Skip To main content

Digital Accessibility in Higher Education: A Case Study

Published:

Accessibility is essential if all students are to participate fully in higher education. Eleven percent of all college and university students in the U.S. today have disabilities, which adds up to more than 2.25 million students — a participation rate almost four times greater than it was in 1981.

digital accessibility in higher education

One of the main reasons for this increase is improved accessibility of infrastructure, such as more wheelchair-accessible entrances to campus buildings.

While this is certainly an improvement, 11 percent is still a low number when you consider that almost 16 percent of adults ages 18 to 44 in the general population have disabilities.

Campus buildings may be more accessible now than they were in the 1980s, but new technology barriers have cropped up over the years that didn’t even exist a few decades ago.

To address these technological barriers, Texas Tech University Health Sciences Center El Paso (TTUHSC El Paso) recently launched an initiative to make vast improvements to its online offerings for students with disabilities. In partnership with eSSENTIAL Accessibility, the university has adopted a comprehensive digital accessibility solution, including a thorough evaluation of its digital properties to ensure that all are fully usable by people with disabilities and compliant with Section 508 of The Rehabilitation Act.

TTUHSC El Paso instructs more than 600 students in medicine, nursing and graduate research in biomedical sciences. It also delivers a wide range of uncompensated health care services to a diverse community. As a modern institution providing the most advanced education in diagnostics and medical treatments, TTUHSC El Paso is committed to updating its websites, videos, PDFs and apps, and ensuring that they are accessible to students, faculty, staff and others who have disabilities.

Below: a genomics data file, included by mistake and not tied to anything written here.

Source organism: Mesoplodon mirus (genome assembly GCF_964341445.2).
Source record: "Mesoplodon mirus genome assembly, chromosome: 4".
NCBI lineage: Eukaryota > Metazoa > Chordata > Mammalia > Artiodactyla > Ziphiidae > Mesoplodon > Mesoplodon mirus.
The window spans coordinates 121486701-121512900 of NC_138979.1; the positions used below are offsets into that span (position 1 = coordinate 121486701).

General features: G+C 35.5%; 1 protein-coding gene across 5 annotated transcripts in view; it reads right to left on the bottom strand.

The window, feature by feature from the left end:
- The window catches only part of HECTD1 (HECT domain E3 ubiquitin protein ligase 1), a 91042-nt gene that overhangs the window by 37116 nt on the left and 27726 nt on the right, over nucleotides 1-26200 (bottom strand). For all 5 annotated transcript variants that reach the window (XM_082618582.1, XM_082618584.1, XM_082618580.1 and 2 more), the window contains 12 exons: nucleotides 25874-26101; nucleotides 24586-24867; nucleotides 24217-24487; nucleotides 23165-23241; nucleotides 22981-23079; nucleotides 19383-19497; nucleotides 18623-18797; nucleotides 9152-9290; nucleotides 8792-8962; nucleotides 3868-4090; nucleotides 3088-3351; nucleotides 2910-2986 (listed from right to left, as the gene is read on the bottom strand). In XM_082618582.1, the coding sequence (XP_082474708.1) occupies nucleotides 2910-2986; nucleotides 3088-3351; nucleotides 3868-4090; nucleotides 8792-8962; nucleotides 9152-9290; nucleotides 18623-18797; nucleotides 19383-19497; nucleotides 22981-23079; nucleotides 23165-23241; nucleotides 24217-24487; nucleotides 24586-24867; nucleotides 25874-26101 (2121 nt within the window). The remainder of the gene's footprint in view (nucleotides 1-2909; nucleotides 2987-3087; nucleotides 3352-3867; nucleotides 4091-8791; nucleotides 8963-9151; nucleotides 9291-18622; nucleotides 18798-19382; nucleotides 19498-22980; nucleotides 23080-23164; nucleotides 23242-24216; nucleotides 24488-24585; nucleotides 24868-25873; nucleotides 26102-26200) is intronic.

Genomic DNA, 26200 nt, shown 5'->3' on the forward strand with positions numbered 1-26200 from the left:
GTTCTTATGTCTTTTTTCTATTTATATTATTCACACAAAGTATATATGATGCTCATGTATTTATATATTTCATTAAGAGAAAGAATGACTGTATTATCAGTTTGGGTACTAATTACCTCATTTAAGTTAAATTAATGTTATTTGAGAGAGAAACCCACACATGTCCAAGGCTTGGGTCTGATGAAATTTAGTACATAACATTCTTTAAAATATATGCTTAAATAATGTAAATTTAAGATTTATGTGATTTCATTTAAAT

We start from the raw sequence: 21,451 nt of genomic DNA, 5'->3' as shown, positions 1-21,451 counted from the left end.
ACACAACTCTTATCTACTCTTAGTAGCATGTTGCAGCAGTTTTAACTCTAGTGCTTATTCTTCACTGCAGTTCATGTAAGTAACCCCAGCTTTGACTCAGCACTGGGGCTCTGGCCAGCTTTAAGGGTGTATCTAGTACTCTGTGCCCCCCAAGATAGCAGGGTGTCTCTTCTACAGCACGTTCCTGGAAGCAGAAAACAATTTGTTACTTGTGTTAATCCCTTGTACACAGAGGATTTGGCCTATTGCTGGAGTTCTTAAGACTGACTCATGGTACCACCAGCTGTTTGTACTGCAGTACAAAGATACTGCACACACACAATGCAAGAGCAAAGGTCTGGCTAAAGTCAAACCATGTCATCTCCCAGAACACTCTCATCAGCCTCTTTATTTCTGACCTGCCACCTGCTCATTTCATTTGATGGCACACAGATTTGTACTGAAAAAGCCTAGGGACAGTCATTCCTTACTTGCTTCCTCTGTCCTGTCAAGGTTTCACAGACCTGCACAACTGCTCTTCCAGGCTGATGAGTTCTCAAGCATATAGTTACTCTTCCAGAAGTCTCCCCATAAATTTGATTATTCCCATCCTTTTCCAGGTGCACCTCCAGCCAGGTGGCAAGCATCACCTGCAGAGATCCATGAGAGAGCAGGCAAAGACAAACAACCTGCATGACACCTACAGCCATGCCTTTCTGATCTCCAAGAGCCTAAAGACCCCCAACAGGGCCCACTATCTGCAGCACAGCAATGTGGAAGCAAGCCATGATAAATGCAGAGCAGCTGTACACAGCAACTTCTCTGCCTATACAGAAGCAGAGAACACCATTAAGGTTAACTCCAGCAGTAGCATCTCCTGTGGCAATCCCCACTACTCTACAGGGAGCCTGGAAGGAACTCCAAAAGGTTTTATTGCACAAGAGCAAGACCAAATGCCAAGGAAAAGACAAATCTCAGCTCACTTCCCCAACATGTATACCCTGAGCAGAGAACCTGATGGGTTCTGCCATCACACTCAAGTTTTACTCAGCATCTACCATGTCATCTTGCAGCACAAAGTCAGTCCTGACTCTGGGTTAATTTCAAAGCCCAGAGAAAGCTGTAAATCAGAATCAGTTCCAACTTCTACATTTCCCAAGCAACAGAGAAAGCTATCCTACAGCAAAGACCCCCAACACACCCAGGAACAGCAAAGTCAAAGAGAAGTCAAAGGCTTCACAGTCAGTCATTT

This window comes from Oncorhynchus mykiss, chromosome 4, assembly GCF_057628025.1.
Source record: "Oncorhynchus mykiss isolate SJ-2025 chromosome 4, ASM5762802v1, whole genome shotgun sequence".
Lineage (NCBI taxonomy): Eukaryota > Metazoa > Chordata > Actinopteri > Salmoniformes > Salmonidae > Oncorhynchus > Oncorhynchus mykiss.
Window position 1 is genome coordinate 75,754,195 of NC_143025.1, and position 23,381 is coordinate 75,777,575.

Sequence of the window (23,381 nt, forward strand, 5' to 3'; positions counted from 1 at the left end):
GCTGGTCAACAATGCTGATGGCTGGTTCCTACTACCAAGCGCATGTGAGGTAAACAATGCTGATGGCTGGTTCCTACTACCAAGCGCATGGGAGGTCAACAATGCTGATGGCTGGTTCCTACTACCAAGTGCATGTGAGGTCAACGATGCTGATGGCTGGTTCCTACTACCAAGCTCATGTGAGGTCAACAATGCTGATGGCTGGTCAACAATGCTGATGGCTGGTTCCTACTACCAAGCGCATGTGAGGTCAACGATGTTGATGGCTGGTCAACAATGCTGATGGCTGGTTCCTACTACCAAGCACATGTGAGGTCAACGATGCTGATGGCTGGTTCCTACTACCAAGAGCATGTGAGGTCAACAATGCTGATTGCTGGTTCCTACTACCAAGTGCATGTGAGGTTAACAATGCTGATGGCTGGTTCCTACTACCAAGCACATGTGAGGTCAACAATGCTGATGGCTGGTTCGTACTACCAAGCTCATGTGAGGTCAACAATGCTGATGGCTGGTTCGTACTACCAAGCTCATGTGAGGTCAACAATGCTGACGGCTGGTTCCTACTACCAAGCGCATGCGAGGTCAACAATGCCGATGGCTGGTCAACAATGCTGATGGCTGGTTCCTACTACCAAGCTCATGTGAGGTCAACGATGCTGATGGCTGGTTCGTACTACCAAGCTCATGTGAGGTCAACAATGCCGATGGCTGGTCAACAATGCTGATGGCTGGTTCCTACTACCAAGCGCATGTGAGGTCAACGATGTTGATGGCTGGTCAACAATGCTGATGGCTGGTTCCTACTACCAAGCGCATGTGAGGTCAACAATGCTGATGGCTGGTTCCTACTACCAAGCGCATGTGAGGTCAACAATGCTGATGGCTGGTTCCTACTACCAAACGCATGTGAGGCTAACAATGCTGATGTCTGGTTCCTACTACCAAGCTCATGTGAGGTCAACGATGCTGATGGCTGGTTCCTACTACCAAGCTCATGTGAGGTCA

Read the university’s accessibility case study here.

Why Digital Accessibility Matters to Students

Technology is integral to higher education. When it’s not fully accessible, it shuts out a large number of potential learners.

In a 2015 issue of Disability Studies Quarterly, Dr. Mike Kent of Curtin University’s Department of Internet Studies wrote about digital barriers in education1:

“Students with disabilities can become invisible online. This means that more care and thought needs to be put into employing universal design practice,” he noted. “eLearning holds many possibilities for inclusion for people with disabilities, however the online platforms utilized must provide access for all students.”

With an accessibility overhaul of its digital properties, TTUHSC El Paso is demonstrating to the student and broader communities that it’s committed to an inclusive and disability-friendly environment — not just on the physical campus, but in every component of its students’ education.

Examples of Digital Barriers

Earlier this month, Chicago-based open source developer Safia Abdalla put out a call over Twitter: “If you have a disability, what’s the hardest thing about browsing the web?”

To date, her question has been retweeted more than 1,500 times and received comments from people with a variety of disabilities, including blindness, deafness, ADHD and physical disabilities. The digital barriers they listed included:

  1. videos that aren’t adequately captioned, and audio that isn’t transcribed
  2. moving or blinking content that can’t be paused or hidden
  3. large blocks of text that aren’t properly spaced or formatted